a: Detention – Port States; b: Incident (TLVSS) – Flag State; c: Incident (TLVS) – Flag State; 2d: Incident (TLVS) – Ownership.

From Table 3, one can see that H1 of CPI values for port States towards detention is confirmed with a negative correlation coefficient. Port States with high perceived corruption are less likely to detain which could be due to briberies and detention avoidance. The results for incident (TLVSS) do not confirm H2 or H3 albeit a positive correlation for beneficial owner and DoC company is found but not significant.

For flag States, the correlation is negative and significant implying that overall, vessels registered in countries with higher CPI values are less likely to have incidents. This could reflect the degree of underreporting of serious incidents since leaving out serious incidents from TLVSS, the result for total loss and very serious (TLVS) becomes positive and significant. At this stage, mandatory reporting of serious incidents is not mandatory at IMO level and even with incident data and including four different data sources, serious incidents will not be fully covered compared to TLVS incidents. With respect to interpretation, the results are therefore more valid for TLVS compared to TLVSS.

For incidents (TLVS), the results also confirm H2 and H3 for flag States and beneficial owners but not for DoC companies where correlation is positive but not significant. This could be due to the fact that for DoC companies, the link of vessel to company is not well defined in the IHSM data and 26% of the observations with incidents have missing data compared to 14% for beneficial owner or less than 15% for flag States.

Vessels registered in a flag State with higher CPI values corruption are more likely to have incidents (TLVS) as the correlation is positive and significant. The same applies for vessels with owners located in a country with higher CPI values. This can confirm weaker enforcement and subsequently a higher degree of substandard shipping. It may also confirm that ship owners are subject to higher costs due to corruption which affects safety qualities negatively.

Building on the four combinations provided in Table 3 that provide significant results, step 3 is applied to obtain the coefficient for CPI for visualization. The reduced model enters CPI directly into the logit but excludes parameters such as port States for detention and flag States and beneficial owner and DoC company location for incidents which can be highly correlated. The results are presented in Table 4. CPI values do not exist for all countries so the number of variables in the models are reduced respectively and are given in Table 4.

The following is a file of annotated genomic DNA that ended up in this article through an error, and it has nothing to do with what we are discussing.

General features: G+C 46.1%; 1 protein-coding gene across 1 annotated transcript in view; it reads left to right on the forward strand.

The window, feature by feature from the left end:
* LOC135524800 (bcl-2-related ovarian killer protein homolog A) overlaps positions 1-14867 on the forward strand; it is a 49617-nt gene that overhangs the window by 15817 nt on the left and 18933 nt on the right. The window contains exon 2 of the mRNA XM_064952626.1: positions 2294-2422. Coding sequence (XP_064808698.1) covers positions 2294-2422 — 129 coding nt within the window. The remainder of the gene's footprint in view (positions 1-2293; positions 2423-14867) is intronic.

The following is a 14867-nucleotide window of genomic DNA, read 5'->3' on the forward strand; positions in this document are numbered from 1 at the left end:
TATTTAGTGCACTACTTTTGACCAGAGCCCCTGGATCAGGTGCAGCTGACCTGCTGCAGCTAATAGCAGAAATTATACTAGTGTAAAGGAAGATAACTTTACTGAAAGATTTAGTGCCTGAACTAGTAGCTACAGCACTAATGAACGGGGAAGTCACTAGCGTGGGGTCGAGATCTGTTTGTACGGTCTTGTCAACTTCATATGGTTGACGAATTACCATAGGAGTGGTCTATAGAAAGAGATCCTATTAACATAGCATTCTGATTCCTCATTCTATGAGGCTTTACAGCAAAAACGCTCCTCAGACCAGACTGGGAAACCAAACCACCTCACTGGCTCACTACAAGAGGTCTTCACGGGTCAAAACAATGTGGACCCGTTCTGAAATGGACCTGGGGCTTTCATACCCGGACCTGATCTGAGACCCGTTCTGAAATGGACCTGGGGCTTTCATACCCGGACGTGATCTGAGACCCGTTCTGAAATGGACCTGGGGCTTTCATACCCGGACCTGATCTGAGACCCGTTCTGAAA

Table 4. Coefficients of interest for visualization (logit model step 3).

Parameter of interest for visualization DV Nr var Coefficient Prob Empty Cell CPI port State detention 199 -0.00956 0.00000 * CPI beneficial owner TLVS 108 -0.00016 0.94390 ns CPI flag State TLVSS 134 -0.00955 0.00000 * TLVS 69 -0.00043 0.83020 ns Note: * significant at 1% level, ns = not significant, DV =- dependent variable.

The results confirm the negative relationship of CPI for port States towards the probability of detention and a negative relationship of CPI for flag States towards the probability of incident (TLVSS). The relationship could not be confirmed for flag State or beneficial ownership location for the probability of incident (TLVS) which is most likely due to confounding and also confirms that a multi-step approach is needed to test for the underlying relationship. As a result, only significant coefficients from Table 4 (CPI port State towards detention and CPI flag State towards TLVSS) are visualized in Fig. 3, Fig. 4 to visualize the effect of interest. For the effects that could not be obtained from the logit model, the direction of the correlation can be seen from the scatter plots in Fig. 2.

Fig. 3 Download : Download high-res image (182KB) Download : Download full-size image Fig. 3. Decreasing effect of CPI port States towards probability of detention.

Fig. 4 Download : Download high-res image (150KB) Download : Download full-size image Fig. 4. Decreasing effect of CPI flag States towards probability of incident (TLVSS).

To create Figs. 3 and 4, a typical vessel is chosen, and the base probability (detention and incident) is estimated given the various input parameters where the base probability assumes no corruption. Keeping all other variables fixed and only varying CPI from 0 (base) to 100 using the coefficients obtained in step 3 and provided in Table 4 for CPI, the respective probabilities are estimated and visualized in the graphs. The increase in the CPI values is shown on the x-axis and the estimated probabilities are plotted on the y-axis respectively.